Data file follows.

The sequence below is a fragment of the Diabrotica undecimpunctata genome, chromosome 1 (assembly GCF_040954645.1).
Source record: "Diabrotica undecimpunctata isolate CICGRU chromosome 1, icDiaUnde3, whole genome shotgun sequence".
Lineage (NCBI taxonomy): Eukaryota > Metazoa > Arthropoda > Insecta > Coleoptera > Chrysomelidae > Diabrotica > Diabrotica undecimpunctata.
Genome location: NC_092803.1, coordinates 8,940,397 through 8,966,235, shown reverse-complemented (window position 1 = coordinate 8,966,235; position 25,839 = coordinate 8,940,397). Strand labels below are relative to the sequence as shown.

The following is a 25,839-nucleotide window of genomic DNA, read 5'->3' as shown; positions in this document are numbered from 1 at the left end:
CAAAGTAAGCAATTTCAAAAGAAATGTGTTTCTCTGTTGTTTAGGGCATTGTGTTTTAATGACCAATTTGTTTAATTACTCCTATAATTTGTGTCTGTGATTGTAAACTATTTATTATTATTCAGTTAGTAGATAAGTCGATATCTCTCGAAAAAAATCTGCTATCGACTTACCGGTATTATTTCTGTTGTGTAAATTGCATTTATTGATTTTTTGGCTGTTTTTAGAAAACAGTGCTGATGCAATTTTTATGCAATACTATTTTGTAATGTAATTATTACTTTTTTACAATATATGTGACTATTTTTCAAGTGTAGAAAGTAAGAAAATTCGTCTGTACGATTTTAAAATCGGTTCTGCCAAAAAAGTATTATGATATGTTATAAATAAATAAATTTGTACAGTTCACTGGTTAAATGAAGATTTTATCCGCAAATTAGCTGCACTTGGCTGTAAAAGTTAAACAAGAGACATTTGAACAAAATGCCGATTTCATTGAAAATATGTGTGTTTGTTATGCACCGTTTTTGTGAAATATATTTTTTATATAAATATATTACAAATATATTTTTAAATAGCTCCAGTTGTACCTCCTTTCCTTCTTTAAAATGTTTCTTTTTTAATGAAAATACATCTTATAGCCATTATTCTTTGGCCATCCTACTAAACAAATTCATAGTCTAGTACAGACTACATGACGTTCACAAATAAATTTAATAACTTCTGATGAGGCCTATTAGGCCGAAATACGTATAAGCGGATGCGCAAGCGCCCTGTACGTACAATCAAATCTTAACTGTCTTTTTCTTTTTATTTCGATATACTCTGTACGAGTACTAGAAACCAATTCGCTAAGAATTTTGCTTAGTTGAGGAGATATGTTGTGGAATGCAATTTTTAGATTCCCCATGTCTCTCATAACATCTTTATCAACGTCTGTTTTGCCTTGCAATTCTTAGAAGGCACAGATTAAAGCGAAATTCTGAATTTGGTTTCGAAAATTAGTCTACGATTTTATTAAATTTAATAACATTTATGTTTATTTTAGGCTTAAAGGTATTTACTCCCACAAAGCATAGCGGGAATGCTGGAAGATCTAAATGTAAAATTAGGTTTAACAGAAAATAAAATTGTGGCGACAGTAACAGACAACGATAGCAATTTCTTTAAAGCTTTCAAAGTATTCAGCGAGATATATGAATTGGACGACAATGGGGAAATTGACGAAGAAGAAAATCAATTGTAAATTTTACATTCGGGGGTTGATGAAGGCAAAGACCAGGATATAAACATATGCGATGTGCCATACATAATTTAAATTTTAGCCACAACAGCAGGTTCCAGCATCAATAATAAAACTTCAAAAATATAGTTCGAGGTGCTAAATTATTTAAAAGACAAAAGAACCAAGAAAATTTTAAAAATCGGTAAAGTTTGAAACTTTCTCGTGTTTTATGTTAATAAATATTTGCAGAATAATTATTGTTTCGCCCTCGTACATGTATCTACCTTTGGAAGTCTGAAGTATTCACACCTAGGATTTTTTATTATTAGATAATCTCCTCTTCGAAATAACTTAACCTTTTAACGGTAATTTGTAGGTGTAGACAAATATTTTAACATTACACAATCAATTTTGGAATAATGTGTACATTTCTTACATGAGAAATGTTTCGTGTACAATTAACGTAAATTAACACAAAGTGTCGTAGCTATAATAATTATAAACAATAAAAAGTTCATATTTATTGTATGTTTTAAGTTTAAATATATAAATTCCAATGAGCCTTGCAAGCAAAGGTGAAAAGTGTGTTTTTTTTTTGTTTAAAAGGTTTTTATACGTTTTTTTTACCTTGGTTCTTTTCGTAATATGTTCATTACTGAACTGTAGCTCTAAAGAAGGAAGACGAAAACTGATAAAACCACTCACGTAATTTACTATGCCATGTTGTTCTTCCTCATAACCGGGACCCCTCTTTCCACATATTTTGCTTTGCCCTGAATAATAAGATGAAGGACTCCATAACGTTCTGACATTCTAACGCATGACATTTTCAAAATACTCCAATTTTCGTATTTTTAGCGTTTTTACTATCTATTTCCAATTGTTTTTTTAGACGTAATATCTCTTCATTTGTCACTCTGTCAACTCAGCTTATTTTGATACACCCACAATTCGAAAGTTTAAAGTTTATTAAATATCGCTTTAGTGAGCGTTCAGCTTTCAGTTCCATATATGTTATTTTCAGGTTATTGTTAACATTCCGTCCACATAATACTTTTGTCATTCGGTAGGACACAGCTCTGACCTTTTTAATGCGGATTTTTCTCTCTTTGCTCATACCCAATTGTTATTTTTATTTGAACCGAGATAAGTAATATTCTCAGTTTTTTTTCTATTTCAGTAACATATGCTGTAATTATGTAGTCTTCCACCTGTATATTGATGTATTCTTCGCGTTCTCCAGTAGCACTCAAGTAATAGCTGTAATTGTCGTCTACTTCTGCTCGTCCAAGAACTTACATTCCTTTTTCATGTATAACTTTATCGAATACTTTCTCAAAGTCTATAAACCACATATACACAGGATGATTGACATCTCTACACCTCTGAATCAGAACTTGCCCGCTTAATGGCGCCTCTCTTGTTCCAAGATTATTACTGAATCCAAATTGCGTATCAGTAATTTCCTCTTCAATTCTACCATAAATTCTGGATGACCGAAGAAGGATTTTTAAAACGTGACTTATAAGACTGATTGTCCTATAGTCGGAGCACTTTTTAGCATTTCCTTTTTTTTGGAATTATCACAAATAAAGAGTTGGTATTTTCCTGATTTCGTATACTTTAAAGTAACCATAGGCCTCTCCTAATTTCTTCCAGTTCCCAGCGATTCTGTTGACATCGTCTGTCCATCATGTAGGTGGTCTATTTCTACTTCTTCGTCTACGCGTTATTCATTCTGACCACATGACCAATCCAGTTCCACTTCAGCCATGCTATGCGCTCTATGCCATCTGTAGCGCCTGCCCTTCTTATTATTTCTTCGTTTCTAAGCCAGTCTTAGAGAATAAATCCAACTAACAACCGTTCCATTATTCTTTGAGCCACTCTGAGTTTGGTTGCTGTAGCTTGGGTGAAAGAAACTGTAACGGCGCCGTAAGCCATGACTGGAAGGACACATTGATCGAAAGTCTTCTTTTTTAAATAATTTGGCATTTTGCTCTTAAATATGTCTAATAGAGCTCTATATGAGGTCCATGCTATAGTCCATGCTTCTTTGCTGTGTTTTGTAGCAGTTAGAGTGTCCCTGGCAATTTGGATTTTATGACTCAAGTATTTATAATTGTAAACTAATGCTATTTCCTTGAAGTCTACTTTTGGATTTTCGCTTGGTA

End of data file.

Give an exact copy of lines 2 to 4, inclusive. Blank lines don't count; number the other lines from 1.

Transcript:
Source record: "Diabrotica undecimpunctata isolate CICGRU chromosome 1, icDiaUnde3, whole genome shotgun sequence".
Lineage (NCBI taxonomy): Eukaryota > Metazoa > Arthropoda > Insecta > Coleoptera > Chrysomelidae > Diabrotica > Diabrotica undecimpunctata.
Genome location: NC_092803.1, coordinates 8,940,397 through 8,966,235, shown reverse-complemented (window position 1 = coordinate 8,966,235; position 25,839 = coordinate 8,940,397). Strand labels below are relative to the sequence as shown.